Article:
COMMENTARY: Will it get built? Atlantic Coast Pipeline, dogged by invalidated permits, faces mounting costs, longer timeline

The Atlantic Coast Pipeline route. (Image via Protecthighland.org)

Dominion Energy’s 600-mile Atlantic Coast Pipeline, planned to run from West Virginia, through the heart of Virginia and into North Carolina, has seen its costs balloon by another $1 billion and won’t be fully in service until 2021, the company says.

And some analysts are questioning whether it will get built at all.

Utility Dive, an industry publication, citing an earnings call with Dominion CEO Tom Farrell, reported that the delay “is a sign that opponents’ environmental and legal challenges to gas pipelines are having an impact on project timelines and company bottom lines.”

The company now projects the pipeline will cost “between $7 and $7.5 billion, excluding financing costs,” with the cost of the related Supply Header project pegged at $650 to $700 million.

Numerous court challenges have left the project missing major permits, with the most important perhaps being permission to cross the Appalachian National Scenic Trail, a crucial approval.

Analysts for investment management company Sanford C. Bernstein & Co. LLC told clients Jan. 24 that the rising costs of the Atlantic Coast Pipeline and separate Mountain Valley Pipeline, which is planned to run through Southwest Virginia, could make them uncompetitive by forcing operators to charge too much.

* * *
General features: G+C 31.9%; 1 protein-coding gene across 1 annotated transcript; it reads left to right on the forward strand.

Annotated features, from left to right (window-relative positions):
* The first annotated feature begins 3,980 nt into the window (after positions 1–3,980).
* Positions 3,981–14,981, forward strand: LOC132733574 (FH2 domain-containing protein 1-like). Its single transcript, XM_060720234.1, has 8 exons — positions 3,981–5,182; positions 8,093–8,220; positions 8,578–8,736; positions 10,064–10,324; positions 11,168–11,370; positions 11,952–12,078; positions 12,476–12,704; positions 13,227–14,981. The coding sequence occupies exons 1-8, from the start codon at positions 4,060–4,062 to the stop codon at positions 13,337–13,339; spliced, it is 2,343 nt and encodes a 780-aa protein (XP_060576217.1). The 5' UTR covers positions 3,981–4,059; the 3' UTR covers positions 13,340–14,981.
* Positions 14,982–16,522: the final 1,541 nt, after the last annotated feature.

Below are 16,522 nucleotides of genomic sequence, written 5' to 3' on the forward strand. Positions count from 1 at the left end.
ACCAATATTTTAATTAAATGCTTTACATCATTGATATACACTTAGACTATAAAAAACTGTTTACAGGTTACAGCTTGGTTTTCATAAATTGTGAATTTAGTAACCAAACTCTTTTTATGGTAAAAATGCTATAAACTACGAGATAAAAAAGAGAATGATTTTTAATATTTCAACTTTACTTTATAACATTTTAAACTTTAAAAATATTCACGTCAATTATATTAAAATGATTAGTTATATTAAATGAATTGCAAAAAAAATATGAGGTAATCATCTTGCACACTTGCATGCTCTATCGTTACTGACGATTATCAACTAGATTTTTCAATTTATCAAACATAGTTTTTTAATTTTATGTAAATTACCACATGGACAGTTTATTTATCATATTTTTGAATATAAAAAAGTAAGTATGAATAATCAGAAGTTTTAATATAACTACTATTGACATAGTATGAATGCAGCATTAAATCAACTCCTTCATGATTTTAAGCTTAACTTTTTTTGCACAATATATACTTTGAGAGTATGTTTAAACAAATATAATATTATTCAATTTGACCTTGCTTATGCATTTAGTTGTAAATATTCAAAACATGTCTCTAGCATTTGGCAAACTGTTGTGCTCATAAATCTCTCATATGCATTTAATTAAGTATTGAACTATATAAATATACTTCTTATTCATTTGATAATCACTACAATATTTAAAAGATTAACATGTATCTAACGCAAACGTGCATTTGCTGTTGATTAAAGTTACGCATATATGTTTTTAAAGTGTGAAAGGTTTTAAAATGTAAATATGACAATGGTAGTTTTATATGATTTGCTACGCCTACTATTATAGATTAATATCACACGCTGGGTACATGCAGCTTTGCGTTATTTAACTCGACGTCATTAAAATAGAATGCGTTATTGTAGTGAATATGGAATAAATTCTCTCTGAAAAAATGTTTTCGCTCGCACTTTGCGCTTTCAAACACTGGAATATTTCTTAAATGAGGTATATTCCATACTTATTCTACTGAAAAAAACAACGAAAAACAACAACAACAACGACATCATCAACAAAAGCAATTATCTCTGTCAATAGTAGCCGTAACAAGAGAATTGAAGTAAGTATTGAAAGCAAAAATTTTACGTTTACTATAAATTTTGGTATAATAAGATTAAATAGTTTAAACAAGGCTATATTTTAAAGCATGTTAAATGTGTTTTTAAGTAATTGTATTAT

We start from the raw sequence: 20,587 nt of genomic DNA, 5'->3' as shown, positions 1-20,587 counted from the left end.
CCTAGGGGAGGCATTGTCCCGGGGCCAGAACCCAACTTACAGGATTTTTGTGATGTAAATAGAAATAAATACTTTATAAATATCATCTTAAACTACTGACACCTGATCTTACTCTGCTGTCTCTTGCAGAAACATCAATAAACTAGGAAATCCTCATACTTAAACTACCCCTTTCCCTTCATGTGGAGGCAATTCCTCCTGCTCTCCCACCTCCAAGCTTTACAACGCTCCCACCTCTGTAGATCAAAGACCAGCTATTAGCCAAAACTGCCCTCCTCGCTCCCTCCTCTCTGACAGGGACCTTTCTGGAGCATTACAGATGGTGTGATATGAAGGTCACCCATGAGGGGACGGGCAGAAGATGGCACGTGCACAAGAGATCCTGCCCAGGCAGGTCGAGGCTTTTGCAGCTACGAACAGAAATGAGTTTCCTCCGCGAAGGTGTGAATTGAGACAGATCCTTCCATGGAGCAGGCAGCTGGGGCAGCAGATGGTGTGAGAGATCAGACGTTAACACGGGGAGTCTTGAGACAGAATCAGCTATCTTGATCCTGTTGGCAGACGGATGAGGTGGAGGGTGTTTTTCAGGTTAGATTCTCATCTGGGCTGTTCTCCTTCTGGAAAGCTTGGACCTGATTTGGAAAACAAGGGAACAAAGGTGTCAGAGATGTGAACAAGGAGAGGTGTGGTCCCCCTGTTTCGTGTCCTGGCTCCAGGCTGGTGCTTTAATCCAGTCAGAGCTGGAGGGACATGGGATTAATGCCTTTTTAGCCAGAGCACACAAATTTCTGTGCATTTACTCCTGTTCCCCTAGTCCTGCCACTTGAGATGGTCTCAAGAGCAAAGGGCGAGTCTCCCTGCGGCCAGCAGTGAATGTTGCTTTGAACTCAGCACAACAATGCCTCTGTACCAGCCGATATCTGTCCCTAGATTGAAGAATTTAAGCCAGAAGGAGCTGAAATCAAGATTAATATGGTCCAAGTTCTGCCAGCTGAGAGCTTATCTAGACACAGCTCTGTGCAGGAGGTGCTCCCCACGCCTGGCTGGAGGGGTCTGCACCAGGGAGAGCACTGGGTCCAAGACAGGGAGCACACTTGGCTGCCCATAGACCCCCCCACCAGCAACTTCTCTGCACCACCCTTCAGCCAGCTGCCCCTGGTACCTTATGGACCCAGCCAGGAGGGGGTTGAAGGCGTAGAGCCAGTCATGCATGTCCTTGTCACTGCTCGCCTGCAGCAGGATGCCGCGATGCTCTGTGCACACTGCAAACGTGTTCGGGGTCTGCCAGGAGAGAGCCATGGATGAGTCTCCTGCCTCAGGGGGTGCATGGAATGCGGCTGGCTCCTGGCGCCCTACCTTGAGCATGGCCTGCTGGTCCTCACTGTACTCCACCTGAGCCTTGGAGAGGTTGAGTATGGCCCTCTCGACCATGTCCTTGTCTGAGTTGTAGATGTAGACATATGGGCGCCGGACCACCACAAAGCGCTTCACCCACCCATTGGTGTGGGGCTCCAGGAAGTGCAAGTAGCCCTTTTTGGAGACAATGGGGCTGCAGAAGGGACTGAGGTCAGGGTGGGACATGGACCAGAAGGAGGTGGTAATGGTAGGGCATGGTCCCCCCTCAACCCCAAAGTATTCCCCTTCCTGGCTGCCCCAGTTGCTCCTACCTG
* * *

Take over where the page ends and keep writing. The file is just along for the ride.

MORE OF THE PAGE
“We had anticipated that building through [North Carolina and Virginia] would be difficult,” Bernstein’s midstream analyst Jean Ann Salisbury said in a research note. “The perfect combo of no major recent new pipelines and no state upstream benefit usually leads to problems —just ask [Williams Cos. Inc.’s Constitution Pipeline Co. LLC].”

Farrell, however, remains an optimist.

“We remain highly confident in the successful and timely resolution of all outstanding permit issues as well as the ultimate completion of the entire project. We are actively pursuing multiple paths to resolve all outstanding permit issues including judicial, legislative, and administrative avenues,” he said.

The project’s need has come under serious scrutiny, with virtually all of the gas capacity purchased by subsidiaries of the energy companies who stand to profit from the project.

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Robert Zullo
Robert has been winning and losing awards as a reporter and editor for 13 years at weekly and daily newspapers, beginning at Worrall Community Newspapers in Union, N.J., where he was a staff writer and managing editor. He spent five years in south Louisiana covering hurricanes, oil spills and Good Friday crawfish boils as a reporter and city editor for the The Courier and the Daily Comet newspapers in Houma and Thibodaux. He covered Richmond city hall for the Richmond Times-Dispatch from 2012 to 2013 and worked as a general assignment and city hall reporter for the Pittsburgh Post-Gazette from 2013 to 2016. He returned to Richmond in 2016 to cover energy, environment and transportation for the Richmond Times-Dispatch. He grew up in Miami, Fla., and central New Jersey. A former waiter, armored car guard and appliance deliveryman, he is a graduate of the College of William and Mary.